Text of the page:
Carnegie Mellon University
December 19, 2023

Study Finds Women Leaders Face Backlash for Pursuing Peace

By Stacy Kish

Women are assuming more leadership roles in industry, academia and government, but they face more obstacles than their male counterparts. A new study explored how gender stereotypes constrain women in leadership, especially in areas of national security—women who pursue peaceful policies face domestic backlash unless their efforts prove successful. 

“There is a lot of hope among scholars and policymakers that more female leadership will lead to more peaceful outcomes, especially right now when we are seeing so much conflict around the world,” said Joshua Schwartz, assistant professor at the Carnegie Mellon Institute for Strategy and Technology. “We wanted to see if these optimistic perspectives were correct or if there was, unfortunately, a more pessimistic reality.”

People often do not understand the complex history underlying foreign entanglements or pay close attention to international affairs. Consequently, people search for mental shortcuts to evaluate a leader’s ability to address foreign policy challenges. Gender is one important shortcut people use. Gender stereotypes ascribe women as being weaker on national security and predisposed to pursuing peaceful policies rather than belligerent ones.

In the simplest terms, conflict can be addressed with either aggressive (hawkish) or conciliatory (dovish) policies. Hawks focus on deterrence and prioritize aggressive foreign policies to dissuade adversaries from taking expansionist actions. Doves see the world differently. From a dove’s perspective, conflict is rooted in misperceptions that can be overcome through cooperation.

Schwartz and his colleague, Christopher Blair, assistant professor of politics at Princeton University, examined the gendered peace premium women leaders face when pursuing dovish policies. Their study was published in the October issue of the journal International Studies Quarterly.

The gendered peace premium is driven by the fact that women are expected to be naturally more inclined towards dovish policies than men. A skeptical public question whether these policies are truly in the national interest or simply a result of women’s perceived predisposition towards peace. The gendered repercussions may drive some women leaders to lean into a hawkish stance; however, a successful approach to peace could attenuate the penalty women leaders face.

“These are wrongful gender stereotypes, and there is no empirical basis for them, but people behave as if [gender stereotypes] are real, which affects their behavior,” said Blair.

According to Schwartz, the history of female leadership contains a long list of “iron ladies.” Despite clear examples of formidable women in leadership, gender stereotypes continue to be sticky.

“My hope would be that over time as more women are in positions of power, this stereotype will start to melt away,” said Schwartz.

Schwartz and Blair conducted several experiments on the American public to explore how gender stereotypes affect public perceptions of leaders. During the experiments, the team manipulated the U.S. president’s gender, partisanship and policy toward a national adversary.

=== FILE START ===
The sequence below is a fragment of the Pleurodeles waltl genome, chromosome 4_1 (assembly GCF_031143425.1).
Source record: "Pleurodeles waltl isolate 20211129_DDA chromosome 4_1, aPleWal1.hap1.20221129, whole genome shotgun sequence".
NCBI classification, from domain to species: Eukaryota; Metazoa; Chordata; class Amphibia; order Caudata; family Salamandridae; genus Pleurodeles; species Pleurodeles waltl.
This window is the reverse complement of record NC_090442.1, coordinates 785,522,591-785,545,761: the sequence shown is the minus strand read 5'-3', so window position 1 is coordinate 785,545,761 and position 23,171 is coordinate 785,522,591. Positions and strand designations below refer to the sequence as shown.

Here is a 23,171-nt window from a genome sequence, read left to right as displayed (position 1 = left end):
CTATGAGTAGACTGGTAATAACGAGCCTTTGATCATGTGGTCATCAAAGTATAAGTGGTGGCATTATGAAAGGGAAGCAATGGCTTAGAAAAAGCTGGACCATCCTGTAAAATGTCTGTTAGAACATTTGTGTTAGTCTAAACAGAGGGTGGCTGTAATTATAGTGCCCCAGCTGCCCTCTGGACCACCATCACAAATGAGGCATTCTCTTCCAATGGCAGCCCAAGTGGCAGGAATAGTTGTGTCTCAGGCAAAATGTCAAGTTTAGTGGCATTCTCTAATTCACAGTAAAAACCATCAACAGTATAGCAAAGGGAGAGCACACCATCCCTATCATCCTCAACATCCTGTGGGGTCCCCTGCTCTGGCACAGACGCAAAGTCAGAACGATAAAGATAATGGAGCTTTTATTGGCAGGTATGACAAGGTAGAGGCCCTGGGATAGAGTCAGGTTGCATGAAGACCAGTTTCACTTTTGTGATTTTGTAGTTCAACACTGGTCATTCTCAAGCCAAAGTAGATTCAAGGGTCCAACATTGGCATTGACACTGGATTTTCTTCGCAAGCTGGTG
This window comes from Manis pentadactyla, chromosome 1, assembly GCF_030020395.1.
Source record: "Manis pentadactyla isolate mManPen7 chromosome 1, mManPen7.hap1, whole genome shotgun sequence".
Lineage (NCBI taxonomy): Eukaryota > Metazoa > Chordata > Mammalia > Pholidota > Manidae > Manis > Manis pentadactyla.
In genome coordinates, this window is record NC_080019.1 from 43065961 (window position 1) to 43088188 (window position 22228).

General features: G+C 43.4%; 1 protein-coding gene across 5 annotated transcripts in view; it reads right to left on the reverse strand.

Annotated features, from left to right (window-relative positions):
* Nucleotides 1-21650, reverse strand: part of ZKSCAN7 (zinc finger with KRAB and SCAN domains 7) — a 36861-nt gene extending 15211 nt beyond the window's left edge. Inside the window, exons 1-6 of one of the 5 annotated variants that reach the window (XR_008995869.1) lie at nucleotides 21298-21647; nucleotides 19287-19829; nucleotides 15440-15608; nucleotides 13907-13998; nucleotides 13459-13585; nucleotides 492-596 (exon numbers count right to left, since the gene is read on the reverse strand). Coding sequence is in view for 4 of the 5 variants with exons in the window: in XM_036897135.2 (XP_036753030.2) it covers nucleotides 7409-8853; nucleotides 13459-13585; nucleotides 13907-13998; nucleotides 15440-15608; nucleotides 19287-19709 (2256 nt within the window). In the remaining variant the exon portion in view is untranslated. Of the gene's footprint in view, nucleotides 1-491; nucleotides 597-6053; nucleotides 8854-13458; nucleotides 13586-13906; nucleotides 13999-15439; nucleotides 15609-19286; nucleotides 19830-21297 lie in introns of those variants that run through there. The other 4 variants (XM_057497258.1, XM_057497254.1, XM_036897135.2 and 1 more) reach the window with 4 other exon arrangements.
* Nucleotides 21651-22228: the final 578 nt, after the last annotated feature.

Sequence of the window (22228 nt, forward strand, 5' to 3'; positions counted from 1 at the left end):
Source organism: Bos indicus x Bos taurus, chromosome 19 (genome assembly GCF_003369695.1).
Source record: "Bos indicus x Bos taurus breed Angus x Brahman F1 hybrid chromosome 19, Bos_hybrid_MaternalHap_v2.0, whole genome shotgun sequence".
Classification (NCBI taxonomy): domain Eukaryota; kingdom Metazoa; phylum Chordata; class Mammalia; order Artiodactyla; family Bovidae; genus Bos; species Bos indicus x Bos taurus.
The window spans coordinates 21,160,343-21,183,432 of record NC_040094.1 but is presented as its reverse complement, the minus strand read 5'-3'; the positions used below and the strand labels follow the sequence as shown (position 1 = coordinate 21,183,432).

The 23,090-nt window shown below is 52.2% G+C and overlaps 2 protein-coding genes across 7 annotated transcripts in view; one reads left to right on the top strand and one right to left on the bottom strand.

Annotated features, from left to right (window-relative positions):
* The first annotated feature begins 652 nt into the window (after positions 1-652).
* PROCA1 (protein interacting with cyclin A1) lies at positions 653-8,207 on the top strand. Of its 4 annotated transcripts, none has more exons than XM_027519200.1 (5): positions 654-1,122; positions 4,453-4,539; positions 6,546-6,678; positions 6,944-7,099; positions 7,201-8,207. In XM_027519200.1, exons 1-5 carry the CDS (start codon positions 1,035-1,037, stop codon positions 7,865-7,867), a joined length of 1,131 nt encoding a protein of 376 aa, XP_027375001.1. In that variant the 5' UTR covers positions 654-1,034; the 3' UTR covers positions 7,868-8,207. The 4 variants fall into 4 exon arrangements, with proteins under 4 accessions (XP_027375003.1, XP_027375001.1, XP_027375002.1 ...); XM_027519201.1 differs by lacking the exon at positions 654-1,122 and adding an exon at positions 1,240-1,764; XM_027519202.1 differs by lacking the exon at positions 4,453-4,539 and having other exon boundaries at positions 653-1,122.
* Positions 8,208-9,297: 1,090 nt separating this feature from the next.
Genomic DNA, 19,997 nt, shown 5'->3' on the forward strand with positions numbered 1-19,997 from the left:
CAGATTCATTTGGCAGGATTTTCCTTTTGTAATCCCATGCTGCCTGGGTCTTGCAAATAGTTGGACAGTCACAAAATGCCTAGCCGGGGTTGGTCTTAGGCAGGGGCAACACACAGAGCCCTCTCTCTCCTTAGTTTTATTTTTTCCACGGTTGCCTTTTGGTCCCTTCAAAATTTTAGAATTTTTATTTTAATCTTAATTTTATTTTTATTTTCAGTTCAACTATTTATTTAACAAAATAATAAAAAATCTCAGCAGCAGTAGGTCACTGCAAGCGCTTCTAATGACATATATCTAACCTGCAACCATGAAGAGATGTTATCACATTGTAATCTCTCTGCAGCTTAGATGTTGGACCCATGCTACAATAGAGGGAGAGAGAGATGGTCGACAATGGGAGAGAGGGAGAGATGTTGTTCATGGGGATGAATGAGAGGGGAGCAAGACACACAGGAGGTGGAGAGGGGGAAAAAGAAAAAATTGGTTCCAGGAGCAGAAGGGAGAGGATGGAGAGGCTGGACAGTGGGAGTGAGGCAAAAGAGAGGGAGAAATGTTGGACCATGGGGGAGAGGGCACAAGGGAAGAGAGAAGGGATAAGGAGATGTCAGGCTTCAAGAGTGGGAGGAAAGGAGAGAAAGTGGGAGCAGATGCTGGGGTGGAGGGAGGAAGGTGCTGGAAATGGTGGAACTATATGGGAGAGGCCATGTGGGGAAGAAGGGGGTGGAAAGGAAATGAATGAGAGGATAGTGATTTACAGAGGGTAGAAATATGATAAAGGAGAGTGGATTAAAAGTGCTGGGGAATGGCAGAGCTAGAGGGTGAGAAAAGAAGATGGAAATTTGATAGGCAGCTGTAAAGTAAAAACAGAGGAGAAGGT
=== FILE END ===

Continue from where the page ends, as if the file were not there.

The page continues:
The key result is that women leaders are punished more than their male counterparts for pursuing a peaceful resolution to conflict. In fact, women are punished 11.6 percentage points more in public opinion compared to their male counterparts for proposing identical policies. 

This finding suggests that these discriminatory gender stereotypes produce domestic, political barriers for female leaders, especially those who seek a nonviolent resolution to conflict. This does not make it impossible for female leaders to pursue peace, and this hurdle could actually provide leverage for women on the international stage.

Female leaders may have an easier time generating international support for their peace policies. If they can manage the heightened cost of peace policies with their constituents at home, their commitment to a peaceful resolution can be a strong signal to their adversaries, making the proposed policy more believable and durable.

Relatedly, a threat made by a woman leader is likely to be seen as a more credible on the international stage, because it is known that a woman will face higher costs at home if she backs down.

According to Schwartz, gender stereotypes are not set in stone, and female leaders can potentially navigate the domestic backlash to conciliatory policies while solidifying a successful resolution to a conflict. Importantly, Schwartz and Blair’s work shows that women leaders who are successful at pursuing a peaceful resolution to a conflict are seen as effective by the domestic audience that initially held their approach in contempt.

Future studies could extend this experiment to examine how gendered stereotypes affect the policies that leaders in other countries pursue, as well as how other stereotypes could affect the evaluation of a female leader’s peace efforts both at home and abroad.

“Greater gender equity in executive office-holding around the world is a good thing for international security broadly and American foreign policy goals in particular,” said Blair. “It is important to understand the constraints that rampant gender stereotyping imposes on leaders even today, even in the United States.”

Schwartz and Blair contributed to the article titled “The Gendered Peace Premium.” Generous support for this research was provided by the Christopher H. Browne Center for International Politics at the University of Pennsylvania.